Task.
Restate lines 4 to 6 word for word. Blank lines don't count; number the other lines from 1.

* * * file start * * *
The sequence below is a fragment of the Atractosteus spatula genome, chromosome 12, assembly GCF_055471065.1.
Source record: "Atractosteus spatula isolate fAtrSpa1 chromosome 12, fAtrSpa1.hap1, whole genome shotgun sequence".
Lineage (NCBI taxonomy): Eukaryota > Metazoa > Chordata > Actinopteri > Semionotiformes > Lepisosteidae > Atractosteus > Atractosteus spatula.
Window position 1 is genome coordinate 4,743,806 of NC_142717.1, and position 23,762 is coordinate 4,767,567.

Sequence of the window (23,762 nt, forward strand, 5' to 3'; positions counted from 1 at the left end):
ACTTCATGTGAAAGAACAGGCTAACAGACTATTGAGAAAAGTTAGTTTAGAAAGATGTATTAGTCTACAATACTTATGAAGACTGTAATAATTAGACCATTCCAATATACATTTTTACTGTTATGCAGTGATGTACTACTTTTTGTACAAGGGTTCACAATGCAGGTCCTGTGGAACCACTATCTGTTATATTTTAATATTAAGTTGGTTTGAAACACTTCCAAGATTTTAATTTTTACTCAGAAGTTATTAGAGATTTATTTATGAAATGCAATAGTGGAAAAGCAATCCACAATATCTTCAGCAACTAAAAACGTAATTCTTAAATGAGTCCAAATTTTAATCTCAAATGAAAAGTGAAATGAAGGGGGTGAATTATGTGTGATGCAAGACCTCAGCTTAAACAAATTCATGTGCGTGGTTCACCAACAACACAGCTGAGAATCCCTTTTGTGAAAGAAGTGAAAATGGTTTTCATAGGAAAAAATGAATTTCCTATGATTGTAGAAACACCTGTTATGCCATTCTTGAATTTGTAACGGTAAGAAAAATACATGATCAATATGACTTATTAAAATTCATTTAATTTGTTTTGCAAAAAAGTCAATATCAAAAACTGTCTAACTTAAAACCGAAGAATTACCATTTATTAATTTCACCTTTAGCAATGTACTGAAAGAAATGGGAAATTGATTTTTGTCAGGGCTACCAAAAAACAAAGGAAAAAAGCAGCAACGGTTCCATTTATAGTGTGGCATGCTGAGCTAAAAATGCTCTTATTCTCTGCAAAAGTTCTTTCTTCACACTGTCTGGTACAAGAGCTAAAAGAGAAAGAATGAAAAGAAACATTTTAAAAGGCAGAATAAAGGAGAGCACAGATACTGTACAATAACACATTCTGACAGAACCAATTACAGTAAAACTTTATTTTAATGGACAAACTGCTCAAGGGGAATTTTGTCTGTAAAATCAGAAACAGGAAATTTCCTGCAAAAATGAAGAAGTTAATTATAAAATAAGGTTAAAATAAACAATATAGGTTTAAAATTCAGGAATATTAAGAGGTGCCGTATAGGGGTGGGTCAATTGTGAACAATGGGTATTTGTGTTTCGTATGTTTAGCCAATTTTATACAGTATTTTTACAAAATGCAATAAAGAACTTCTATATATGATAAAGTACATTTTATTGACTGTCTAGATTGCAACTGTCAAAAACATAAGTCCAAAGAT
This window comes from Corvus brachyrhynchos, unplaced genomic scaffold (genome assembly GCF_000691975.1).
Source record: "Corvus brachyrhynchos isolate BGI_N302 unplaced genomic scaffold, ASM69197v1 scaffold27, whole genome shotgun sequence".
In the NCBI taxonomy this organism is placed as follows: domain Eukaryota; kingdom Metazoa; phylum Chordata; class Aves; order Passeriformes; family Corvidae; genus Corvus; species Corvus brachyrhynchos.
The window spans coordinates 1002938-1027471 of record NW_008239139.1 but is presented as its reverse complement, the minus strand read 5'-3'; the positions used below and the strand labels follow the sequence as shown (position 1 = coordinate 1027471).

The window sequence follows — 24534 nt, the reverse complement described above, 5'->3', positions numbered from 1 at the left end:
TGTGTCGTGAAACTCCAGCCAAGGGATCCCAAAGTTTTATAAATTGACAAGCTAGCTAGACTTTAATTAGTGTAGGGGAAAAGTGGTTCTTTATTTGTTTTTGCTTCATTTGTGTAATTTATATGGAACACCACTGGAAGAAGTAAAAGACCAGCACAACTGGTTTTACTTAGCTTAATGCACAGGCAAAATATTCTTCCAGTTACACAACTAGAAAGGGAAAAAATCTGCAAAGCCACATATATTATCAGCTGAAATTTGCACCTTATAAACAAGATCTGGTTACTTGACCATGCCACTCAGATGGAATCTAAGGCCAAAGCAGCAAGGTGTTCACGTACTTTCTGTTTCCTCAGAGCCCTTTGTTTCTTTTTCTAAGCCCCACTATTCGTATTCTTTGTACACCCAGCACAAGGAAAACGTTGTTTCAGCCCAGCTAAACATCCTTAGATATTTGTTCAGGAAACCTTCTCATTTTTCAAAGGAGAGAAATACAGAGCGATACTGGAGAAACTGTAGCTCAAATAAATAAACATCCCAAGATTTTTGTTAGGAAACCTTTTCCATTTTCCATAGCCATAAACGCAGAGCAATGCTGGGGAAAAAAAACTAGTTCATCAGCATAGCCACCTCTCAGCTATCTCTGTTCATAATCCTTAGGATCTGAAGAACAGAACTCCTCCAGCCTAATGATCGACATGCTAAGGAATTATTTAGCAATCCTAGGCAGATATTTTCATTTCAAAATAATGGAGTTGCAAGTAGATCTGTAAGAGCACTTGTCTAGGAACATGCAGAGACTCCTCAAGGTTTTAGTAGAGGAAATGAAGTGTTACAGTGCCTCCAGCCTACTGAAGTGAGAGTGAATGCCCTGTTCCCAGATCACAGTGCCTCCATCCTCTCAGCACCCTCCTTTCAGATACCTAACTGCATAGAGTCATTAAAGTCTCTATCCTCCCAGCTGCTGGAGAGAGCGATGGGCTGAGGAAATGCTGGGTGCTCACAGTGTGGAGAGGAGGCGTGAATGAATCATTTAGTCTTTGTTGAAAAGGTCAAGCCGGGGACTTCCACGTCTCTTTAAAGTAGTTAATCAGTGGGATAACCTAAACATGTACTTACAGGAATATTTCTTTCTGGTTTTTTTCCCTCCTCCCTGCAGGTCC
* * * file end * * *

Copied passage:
Window position 1 is genome coordinate 4,743,806 of NC_142717.1, and position 23,762 is coordinate 4,767,567.

Sequence of the window (23,762 nt, forward strand, 5' to 3'; positions counted from 1 at the left end):
ACTTCATGTGAAAGAACAGGCTAACAGACTATTGAGAAAAGTTAGTTTAGAAAGATGTATTAGTCTACAATACTTATGAAGACTGTAATAATTAGACCATTCCAATATACATTTTTACTGTTATGCAGTGATGTACTACTTTTTGTACAAGGGTTCACAATGCAGGTCCTGTGGAACCACTATCTGTTATATTTTAATATTAAGTTGGTTTGAAACACTTCCAAGATTTTAATTTTTACTCAGAAGTTATTAGAGATTTATTTATGAAATGCAATAGTGGAAAAGCAATCCACAATATCTTCAGCAACTAAAAACGTAATTCTTAAATGAGTCCAAATTTTAATCTCAAATGAAAAGTGAAATGAAGGGGGTGAATTATGTGTGATGCAAGACCTCAGCTTAAACAAATTCATGTGCGTGGTTCACCAACAACACAGCTGAGAATCCCTTTTGTGAAAGAAGTGAAAATGGTTTTCATAGGAAAAAATGAATTTCCTATGATTGTAGAAACACCTGTTATGCCATTCTTGAATTTGTAACGGTAAGAAAAATACATGATCAATATGACTTATTAAAATTCATTTAATTTGTTTTGCAAAAAAGTCAATATCAAAAACTGTCTAACTTAAAACCGAAGAATTACCATTTATTAATTTCACCTTTAGCAATGTACTGAAAGAAATGGGAAATTGATTTTTGTCAGGGCTACCAAAAAACAAAGGAAAAAAGCAGCAACGGTTCCATTTATAGTGTGGCATGCTGAGCTAAAAATGCTCTTATTCTCTGCAAAAGTTCTTTCTTCACACTGTCTGGTACAAGAGCTAAAAGAGAAAGAATGAAAAGAAACATTTTAAAAGGCAGAATAAAGGAGAGCACAGATACTGTACAATAACACATTCTGACAGAACCAATTACAGTAAAACTTTATTTTAATGGACAAACTGCTCAAGGGGAATTTTGTCTGTAAAATCAGAAACAGGAAATTTCCTGCAAAAATGAAGAAGTTAATTATAAAATAAGGTTAAAATAAACAATATAGGTTTAAAATTCAGGAATATTAAGAGGTGCCGTATAGGGGTGGGTCAATTGTGAACAATGGGTATTTGTGTTTCGTATGTTTAGCCAATTTTATACAGTATTTTTACAAAATGCAATAAAGAACTTCTATATATGATAAAGTACATTTTATTGACTGTCTAGATTGCAACTGTCAAAAACATAAGTCCAAAGAT